In society today, how we define what makes up a family is extremely diverse. Many children today are born and raised in unmarried or single-parent households. Often, extended family members, including grandparents, aunts, uncles, and adult siblings, raise and even adopt children. Courts previously made rulings and upheld laws in family cases based on what a “traditional” family looked like and to protect children who grew up in families outside that perceived norm.
However, in 2000, the U.S. Supreme Court acknowledged that what was once considered a “traditional” family was outdated and inaccurate. In the 2000 case of Troxel v. Granville, Justice O’Connor noted, “The composition of families varies greatly from household to household. While many children may have two married parents and grandparents who visit regularly, many other children are raised in single-parent households.”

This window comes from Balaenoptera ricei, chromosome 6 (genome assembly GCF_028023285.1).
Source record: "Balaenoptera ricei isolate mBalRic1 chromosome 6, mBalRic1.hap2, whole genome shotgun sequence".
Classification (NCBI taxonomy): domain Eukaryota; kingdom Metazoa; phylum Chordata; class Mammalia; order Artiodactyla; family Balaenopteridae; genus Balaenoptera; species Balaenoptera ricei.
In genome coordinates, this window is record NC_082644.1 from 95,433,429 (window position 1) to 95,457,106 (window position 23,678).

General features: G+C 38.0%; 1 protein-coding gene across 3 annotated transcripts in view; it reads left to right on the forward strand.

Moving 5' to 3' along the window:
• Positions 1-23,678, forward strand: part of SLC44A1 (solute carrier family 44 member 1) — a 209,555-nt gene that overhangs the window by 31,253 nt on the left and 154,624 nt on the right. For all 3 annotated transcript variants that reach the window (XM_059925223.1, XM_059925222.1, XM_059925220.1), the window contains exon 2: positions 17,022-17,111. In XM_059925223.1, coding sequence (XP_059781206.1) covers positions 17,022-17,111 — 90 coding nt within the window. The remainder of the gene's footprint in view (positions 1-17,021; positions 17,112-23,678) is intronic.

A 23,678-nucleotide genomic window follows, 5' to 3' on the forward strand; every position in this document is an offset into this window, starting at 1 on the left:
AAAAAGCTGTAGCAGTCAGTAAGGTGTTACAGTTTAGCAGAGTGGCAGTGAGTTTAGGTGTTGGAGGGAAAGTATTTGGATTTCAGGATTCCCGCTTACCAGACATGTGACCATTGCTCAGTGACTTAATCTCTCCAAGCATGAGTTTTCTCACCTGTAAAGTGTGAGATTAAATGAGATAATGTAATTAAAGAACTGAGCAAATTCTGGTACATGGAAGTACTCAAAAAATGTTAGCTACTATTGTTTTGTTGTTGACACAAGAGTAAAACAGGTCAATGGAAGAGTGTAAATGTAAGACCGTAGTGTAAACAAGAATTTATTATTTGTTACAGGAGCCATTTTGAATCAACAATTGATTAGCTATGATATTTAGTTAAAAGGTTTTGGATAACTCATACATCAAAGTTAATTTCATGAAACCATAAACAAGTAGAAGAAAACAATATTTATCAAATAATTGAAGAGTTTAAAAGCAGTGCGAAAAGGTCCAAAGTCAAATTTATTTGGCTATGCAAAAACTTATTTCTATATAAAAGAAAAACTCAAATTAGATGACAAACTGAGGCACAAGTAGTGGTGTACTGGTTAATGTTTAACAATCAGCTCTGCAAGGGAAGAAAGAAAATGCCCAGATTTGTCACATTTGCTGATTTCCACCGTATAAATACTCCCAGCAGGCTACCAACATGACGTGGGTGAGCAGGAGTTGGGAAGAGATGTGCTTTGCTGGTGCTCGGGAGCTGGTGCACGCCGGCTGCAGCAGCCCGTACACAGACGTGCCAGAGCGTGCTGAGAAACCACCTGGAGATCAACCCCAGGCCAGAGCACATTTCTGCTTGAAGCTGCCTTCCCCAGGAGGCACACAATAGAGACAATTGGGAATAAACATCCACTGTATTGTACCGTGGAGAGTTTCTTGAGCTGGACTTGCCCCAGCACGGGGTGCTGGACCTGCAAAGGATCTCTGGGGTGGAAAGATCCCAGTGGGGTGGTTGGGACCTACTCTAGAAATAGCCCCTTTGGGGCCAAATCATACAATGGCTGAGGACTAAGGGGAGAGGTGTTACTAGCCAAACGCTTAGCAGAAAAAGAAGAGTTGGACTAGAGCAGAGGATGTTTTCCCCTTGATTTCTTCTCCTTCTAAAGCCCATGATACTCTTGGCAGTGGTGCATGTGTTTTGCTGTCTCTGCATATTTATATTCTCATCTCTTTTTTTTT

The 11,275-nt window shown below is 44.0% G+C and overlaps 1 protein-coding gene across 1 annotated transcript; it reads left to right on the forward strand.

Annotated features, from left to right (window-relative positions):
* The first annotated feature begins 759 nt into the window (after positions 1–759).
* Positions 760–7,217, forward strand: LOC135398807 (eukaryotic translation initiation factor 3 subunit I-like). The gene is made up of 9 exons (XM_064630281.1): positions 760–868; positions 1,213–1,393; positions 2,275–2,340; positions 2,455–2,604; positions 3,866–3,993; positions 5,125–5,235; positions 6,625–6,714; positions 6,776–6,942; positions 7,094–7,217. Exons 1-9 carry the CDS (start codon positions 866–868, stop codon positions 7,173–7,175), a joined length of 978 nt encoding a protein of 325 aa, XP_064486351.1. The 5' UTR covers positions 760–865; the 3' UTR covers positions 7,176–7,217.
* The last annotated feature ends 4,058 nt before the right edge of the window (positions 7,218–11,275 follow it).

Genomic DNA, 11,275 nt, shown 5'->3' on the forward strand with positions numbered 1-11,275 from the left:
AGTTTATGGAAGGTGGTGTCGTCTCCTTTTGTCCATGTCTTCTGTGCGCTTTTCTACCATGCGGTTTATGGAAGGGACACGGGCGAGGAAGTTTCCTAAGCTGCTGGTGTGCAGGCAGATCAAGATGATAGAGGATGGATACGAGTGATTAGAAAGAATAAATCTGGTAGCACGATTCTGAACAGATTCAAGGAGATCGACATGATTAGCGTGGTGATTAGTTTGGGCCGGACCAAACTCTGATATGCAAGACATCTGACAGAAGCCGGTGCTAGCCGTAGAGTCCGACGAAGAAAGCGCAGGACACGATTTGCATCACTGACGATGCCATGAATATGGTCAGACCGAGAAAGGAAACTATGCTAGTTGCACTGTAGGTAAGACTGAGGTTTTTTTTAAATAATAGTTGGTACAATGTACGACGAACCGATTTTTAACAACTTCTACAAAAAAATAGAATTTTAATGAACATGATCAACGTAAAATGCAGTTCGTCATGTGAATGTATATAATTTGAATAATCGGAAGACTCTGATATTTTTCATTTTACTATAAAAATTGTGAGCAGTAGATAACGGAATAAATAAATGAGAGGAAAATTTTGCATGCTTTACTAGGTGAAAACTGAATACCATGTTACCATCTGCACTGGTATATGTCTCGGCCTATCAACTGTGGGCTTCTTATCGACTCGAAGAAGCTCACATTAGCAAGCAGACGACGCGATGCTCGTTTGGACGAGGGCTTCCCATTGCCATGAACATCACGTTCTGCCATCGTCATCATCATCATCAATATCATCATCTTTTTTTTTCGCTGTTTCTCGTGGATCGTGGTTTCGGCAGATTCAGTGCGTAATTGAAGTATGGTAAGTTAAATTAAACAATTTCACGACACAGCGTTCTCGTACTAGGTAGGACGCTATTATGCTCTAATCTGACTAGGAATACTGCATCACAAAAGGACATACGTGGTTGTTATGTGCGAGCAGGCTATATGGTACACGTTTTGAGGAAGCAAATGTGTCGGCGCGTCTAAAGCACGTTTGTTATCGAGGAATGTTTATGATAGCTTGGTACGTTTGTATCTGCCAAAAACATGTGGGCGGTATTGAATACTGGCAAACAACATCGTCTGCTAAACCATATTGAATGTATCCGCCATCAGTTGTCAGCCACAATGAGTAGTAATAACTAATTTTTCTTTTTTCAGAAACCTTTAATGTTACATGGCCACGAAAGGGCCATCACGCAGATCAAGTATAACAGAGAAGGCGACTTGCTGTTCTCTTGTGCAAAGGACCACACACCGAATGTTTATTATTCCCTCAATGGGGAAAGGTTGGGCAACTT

Demographics and family makeup has diversified so greatly that courts are taking notice of outdated laws. Recently, a DuPage County judge ruled on the constitutionality of the current Illinois law that enables courts to order non-married or divorced parents to financially contribute to adult children’s college expenses. The judge’s ruling pointed out that two-parent married families comprise less than 50%, and in 2014, unmarried women accounted for 40% of the U.S. birthrate. In 2011, the divorce rate was 46%. The judge ruled that the law regarding college expenses was unconstitutional, by placing adult children into two classes: those with married parents and those without. It also treats parents differently, based upon their marital status. To read our recent blog post on this topic, click here. Note: This case follows similar rulings from other states and is currently under appeal.